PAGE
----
Of the many types of shooting, wing shooting is one of the most popular. Wing shooting is shooting game birds in flight or at flying targets. You can also call it upland hunting, as the birds you hunt are called upland birds. People hunt for various reasons, including food, fur, leisure, and pest control.
Wing shooting is brutal as the target moves, often at high speeds, midair. Game birds hunted in wing shooting are usually small birds, such as chukar, doves, grouse, pheasants, and prairie chickens. Hunters use shotguns or archery equipment to hunt these birds, often accompanied by dogs.
Before you try your hand at wing shooting, you must know your hunting targets and the practice of hunting itself. You must be ready to hunt ethically, legally, and safely. Let’s explore the world of wing shooting a little.
What is Wing Hunting?
Birds always pique people’s interests. However, it is difficult to hunt them as they take flight. So, this led to the development of various equipment like bows and arrows, nets, and trained birds of prey. Eventually, in the seventeenth century, a firearm that fired many tiny pellets – the shotgun, was invented. Since then, wing shooting has become the most popular form of hunting. One of the most challenging feats in hunting is to shoot a fast-flying bird out of the sky with a shotgun.
Learning to fire a shotgun, on the other hand, is substantially more difficult than learning to shoot a rifle. Wing shooting is a more instinctual sport. The only way to improve your shotgun skills is to spend a lot of time at the shooting range shooting clay targets. Getting “good enough” takes hours of practice and hundreds of rounds of ammo.
What is a Wing Shot? A wing shot is a shot fired at flying targets. Confidence is the key to having an excellent wing shot. The more you trust your equipment and skill, the more birds you’ll catch. You gain confidence by mastering a few shooting fundamentals and then practicing them until they become your second nature.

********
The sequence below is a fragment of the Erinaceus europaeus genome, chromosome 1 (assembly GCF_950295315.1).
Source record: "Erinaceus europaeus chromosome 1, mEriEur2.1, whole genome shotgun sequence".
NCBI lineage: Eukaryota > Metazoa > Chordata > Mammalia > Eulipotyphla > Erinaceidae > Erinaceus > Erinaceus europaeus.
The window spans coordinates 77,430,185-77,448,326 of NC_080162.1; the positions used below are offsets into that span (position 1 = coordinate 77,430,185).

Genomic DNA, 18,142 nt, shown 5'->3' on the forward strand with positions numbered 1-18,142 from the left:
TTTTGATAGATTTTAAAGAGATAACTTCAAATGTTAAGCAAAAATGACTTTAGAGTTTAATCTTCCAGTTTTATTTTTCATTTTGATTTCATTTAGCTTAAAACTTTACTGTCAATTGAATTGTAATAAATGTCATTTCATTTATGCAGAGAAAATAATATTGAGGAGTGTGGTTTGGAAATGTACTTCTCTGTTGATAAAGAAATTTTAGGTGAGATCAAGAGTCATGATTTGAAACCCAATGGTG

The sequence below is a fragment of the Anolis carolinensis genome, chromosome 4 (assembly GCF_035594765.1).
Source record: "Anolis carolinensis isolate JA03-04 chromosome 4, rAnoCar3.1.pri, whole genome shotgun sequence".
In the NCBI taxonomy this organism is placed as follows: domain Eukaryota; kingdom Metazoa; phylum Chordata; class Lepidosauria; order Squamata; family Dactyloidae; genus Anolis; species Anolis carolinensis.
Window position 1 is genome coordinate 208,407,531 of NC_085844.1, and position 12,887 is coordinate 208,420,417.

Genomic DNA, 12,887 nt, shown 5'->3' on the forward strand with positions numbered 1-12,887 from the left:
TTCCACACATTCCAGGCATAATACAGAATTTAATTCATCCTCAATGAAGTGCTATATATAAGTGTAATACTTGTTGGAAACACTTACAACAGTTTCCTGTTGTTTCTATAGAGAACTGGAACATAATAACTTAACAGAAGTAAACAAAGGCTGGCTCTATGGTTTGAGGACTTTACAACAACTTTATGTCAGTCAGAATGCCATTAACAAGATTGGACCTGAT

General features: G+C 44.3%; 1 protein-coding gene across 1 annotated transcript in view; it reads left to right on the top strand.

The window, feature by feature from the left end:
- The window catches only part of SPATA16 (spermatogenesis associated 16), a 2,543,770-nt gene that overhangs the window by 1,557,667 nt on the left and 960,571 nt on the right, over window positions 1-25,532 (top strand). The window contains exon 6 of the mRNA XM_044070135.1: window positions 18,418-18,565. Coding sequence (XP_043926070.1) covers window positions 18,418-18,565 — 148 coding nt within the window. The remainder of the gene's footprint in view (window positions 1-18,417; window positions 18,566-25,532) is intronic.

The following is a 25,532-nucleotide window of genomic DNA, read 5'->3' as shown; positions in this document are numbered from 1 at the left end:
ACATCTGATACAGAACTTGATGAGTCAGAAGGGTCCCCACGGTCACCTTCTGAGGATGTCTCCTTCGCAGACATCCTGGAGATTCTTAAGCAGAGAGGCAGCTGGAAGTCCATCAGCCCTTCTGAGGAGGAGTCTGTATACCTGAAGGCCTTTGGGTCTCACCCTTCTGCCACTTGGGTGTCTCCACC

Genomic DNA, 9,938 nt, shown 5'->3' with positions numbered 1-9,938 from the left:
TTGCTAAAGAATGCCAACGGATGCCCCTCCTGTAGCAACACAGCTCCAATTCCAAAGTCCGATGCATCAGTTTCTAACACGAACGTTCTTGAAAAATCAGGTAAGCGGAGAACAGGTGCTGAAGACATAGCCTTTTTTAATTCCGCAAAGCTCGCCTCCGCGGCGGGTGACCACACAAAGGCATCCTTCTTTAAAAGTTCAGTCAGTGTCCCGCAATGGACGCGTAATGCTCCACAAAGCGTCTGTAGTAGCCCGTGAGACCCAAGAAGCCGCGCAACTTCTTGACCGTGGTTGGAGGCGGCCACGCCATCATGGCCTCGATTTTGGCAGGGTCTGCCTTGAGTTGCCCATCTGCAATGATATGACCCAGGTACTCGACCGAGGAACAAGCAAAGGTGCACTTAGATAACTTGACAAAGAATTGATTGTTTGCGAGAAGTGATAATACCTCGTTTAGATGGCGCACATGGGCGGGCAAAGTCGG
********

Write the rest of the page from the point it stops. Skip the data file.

Where Do You Aim at Flying Ducks?
Looking for where to aim when shooting ducks? The vital lesson to remember is that smart timing and careful observation will help you aim right. Here are a few more tried and tested suggestions to help you achieve the perfect aim.
Focus on the Bird’s Eye
Concentrate on the bird’s-eye and use it as your shooting point as it is beneficial in two ways. Firstly, if you can’t see the bird’s-eye, it’s too far away to shoot; so don’t! Secondly, keep your attention fixed on the eye if you can see it, as this will assist you in swinging your shotgun ahead of the bird rather than behind it.
Shoot One Bird at a Time
When the ducks take to the air, your instincts may tell you to jump up and shoot them all. Trust me; you’re considerably better off concentrating only on one duck and perfecting your aim for the best odds of catching one. So be intent on aiming and shooting at one bird only.
When a Duck is Coming Straight In – Aim, Blot it Out, and Fire
Many beginner shooters are intimidated by a head-on shot, but actually, this is one of the easiest in the book. You will find that it is relatively straightforward once you get the hang of it. Aim, blot, and fire are the key to success. The gun will go where it needs to go as long as your gaze is fixed on the target. You do not notice the bead. Instead, it’s meant to act as a point of reference in your peripheral vision.